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So you want to be a cop?

Updated: Oct 28, 2018

These are some of the key attributes I believe an ideal candidate possesses in their skill set when applying for a job in Law Enforcement. Before you stress out over the financial investment required, remember most Officers retire as proverbial millionaires, with pensions well into the six-figures per year. So, a little investment now will pay off for you later in a big way.

· Bilingual

In today’s America, if you only speak one language, you are putting yourself at a severe disadvantage. America is a melting pot of cultures and languages. A melting pot you are looking to work in while serving your community. Communication is one of the most important tools in an Officer’s toolkit. The fastest growing minority in America, is Hispanic / Latin American. Learn Spanish, at least enough to struggle through an interview; or to catch buzzwords that might indicate a threat to Officer Safety. That's at a minimum, and I am certain that you want to standout as an Applicant and not blend into the pile. To do that you need to become proficient in Spanish. There are many resources to help facilitate this: Rosetta stone, private tutoring, school classes, culture immersion, and so on. All of the listed have varying price points, ranging from $299 up to over $1000. Of course, Spanish is not the only language out there, nor is it the only language sought after by Departments; pick a secondary language and become fluent. Keep in mind that many Departments pay personnel an auxiliary pay for fluency in another language, some as much as $200 per month.

· Education

Gone are the days of the stereotypical “Dumb Cop.” Most Academy curriculum today rivals that of College level coursework, and often, is accepted for academic credit at major institutions. By translating education to the streets, the public has a higher expectation of Law Enforcement, and will require Officers to have the ability to think critically which is a skill honed in college study.

Stay away from college certificates. Focus on obtaining at least your Associate Degree. Contrary to popular belief, it does not matter what the degree is in, so pick a subject you are interested in and can complete. The higher you climb up the academic ladder, the more enticing you look to Departments.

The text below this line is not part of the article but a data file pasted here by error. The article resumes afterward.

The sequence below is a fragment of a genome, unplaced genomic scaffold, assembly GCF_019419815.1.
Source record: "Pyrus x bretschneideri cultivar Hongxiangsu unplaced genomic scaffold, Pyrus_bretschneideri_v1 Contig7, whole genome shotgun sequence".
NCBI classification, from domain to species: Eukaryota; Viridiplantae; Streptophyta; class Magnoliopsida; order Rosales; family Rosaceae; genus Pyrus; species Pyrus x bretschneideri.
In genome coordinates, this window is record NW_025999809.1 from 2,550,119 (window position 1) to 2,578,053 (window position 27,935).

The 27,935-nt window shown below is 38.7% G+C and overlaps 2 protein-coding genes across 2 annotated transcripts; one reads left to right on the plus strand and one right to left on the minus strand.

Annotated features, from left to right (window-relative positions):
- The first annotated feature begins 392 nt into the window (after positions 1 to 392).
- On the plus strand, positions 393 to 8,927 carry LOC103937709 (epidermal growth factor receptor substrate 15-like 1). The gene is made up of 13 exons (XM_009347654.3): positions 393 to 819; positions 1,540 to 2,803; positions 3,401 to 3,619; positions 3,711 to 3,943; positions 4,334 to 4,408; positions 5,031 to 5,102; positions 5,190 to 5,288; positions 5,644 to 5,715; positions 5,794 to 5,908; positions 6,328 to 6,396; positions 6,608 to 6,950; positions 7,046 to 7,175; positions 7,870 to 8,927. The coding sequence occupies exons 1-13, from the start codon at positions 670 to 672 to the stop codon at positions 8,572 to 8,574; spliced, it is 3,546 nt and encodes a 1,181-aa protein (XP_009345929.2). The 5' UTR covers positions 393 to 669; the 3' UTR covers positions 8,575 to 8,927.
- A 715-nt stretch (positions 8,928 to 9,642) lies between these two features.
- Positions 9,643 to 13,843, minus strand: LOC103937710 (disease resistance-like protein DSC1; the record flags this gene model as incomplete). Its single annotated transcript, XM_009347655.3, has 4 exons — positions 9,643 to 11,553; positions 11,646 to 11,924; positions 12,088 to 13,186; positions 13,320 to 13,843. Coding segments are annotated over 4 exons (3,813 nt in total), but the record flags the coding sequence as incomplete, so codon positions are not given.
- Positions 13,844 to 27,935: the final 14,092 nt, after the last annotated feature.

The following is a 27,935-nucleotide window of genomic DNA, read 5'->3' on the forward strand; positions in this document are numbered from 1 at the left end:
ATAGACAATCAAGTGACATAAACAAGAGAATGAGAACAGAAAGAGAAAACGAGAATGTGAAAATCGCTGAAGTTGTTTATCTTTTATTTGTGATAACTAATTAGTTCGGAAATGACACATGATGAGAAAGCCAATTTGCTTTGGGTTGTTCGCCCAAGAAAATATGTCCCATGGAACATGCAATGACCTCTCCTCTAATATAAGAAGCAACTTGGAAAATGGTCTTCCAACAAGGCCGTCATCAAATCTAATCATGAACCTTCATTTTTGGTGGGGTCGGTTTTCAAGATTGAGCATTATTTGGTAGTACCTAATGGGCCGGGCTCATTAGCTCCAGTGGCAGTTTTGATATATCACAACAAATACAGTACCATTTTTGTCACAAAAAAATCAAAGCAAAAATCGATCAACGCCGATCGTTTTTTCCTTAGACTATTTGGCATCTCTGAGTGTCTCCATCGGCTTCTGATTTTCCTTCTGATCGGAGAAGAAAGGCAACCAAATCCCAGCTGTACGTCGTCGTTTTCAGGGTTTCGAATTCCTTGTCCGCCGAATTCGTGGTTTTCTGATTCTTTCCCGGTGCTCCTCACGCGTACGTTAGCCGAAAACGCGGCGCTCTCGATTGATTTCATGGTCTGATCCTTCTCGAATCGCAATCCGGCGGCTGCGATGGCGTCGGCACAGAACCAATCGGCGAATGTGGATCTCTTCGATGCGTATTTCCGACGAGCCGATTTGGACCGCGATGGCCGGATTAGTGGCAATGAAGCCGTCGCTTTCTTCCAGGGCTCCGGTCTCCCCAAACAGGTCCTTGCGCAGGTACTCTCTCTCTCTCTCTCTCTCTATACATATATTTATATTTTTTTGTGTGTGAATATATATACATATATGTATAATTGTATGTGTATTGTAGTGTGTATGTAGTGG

Education isn’t just displayed in Degrees, if you really want to separate yourself from the pack, then acquire professional licenses, in addition to a college level education. Licenses such as EMT, Paramedic, Scuba Diver, Fixed Wing / Rotary Wing Pilot, CompTIA (A+, Network +, Security +), Boater’s License, Captains License, etc. These are great indicators of your willingness to learn, grow and bring valued assets to the Department you are looking to become a part of.

· Veteran

This is an option that admittedly isn’t for everyone. This will be more than just some notch in your applicant packet. This above all else will catapult you into the front of the pack in any Law Enforcement hiring process. That being said it will require the most from you, there are countless sacrifices that joining the military will require of you. But as a Veteran I can say with extreme confidence that the change it inspires within, prepares you to face any challenge life can throw at you. Veterans are held in high regard in the job market, especially in the world of Law Enforcement. The values instilled in you across any of the Branches of the military, are the same values that most Departments hold in high esteem. Do not take joining the military lightly, it is true what they say, it isn’t for everyone. I can’t cover all of the nuances of the military in this section. But suffice to say that if you are considering joining the military, do your research and plan the best course for yourself while you are in.

· Physical Fitness